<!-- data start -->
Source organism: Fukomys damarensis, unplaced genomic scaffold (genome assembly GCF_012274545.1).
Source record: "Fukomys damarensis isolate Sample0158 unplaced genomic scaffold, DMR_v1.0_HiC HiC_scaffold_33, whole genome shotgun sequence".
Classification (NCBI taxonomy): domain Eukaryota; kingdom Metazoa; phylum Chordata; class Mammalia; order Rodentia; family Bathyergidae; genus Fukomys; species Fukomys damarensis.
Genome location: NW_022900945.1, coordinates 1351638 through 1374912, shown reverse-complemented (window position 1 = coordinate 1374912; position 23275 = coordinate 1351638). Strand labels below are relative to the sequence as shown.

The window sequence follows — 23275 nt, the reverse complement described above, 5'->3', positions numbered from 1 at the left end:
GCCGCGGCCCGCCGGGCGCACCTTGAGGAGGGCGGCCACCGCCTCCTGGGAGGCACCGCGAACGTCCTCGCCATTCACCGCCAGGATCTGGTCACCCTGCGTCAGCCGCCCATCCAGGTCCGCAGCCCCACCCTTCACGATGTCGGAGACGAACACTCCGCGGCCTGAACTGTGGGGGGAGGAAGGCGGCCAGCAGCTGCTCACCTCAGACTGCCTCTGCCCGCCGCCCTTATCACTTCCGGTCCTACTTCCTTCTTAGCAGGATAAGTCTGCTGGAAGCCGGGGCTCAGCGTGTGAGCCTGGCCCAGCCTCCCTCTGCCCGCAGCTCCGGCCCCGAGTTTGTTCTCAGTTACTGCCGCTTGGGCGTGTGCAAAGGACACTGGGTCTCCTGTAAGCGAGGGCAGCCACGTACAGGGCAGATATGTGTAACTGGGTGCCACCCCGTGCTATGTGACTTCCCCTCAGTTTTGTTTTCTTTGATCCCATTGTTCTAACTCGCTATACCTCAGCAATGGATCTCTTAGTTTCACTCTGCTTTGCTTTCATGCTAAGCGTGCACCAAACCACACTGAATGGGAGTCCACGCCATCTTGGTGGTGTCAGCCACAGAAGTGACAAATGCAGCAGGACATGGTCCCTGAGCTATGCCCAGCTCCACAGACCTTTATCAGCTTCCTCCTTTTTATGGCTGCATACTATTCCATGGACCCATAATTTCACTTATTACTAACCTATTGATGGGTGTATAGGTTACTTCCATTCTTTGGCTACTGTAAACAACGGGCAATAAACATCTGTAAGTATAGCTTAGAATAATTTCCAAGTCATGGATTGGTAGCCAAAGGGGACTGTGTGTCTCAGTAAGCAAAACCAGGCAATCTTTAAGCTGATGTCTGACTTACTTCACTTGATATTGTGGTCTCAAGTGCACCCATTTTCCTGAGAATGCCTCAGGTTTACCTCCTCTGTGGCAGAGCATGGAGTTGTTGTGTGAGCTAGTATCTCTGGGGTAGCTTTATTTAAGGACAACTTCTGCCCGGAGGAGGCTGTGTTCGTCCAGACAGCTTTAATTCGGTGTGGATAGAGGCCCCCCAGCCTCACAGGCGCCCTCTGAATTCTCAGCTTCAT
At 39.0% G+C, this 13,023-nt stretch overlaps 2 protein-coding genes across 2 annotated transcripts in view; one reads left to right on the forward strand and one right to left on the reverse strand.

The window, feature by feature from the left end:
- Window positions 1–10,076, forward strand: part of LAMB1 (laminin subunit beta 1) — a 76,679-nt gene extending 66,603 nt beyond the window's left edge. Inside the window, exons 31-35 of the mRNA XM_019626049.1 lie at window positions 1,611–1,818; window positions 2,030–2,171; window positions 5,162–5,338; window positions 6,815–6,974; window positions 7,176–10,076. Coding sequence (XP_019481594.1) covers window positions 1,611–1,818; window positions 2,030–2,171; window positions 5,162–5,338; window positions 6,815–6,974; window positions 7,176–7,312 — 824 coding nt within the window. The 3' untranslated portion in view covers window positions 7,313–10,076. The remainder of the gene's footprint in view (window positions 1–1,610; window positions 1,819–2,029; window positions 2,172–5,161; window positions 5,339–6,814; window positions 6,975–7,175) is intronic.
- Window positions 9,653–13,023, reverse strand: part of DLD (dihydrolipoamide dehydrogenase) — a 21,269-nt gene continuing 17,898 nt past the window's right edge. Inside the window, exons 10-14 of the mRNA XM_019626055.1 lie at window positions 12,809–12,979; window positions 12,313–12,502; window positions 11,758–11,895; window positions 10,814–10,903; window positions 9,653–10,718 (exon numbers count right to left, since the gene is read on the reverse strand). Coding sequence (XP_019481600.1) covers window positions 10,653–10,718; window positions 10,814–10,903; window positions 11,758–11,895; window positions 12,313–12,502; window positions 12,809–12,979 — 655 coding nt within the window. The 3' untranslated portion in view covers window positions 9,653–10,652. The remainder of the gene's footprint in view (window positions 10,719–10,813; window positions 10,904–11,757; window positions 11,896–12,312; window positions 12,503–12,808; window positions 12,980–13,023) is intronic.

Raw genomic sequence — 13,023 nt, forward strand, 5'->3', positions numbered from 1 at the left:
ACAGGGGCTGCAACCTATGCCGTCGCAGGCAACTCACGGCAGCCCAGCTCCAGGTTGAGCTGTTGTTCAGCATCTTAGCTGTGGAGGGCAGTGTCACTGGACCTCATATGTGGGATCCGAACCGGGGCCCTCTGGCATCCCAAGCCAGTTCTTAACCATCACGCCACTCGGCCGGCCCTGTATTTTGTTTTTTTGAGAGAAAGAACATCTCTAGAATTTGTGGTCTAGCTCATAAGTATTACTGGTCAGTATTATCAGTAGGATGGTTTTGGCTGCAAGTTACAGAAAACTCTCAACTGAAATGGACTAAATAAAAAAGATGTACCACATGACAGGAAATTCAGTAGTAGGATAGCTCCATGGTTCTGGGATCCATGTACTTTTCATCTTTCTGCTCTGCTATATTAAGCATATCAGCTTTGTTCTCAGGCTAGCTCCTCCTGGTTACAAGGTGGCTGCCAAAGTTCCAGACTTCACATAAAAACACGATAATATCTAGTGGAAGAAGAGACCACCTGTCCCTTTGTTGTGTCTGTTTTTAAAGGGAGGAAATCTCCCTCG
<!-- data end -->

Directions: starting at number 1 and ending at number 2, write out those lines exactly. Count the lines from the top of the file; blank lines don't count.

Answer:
Source organism: Fukomys damarensis, unplaced genomic scaffold (genome assembly GCF_012274545.1).
Source record: "Fukomys damarensis isolate Sample0158 unplaced genomic scaffold, DMR_v1.0_HiC HiC_scaffold_33, whole genome shotgun sequence".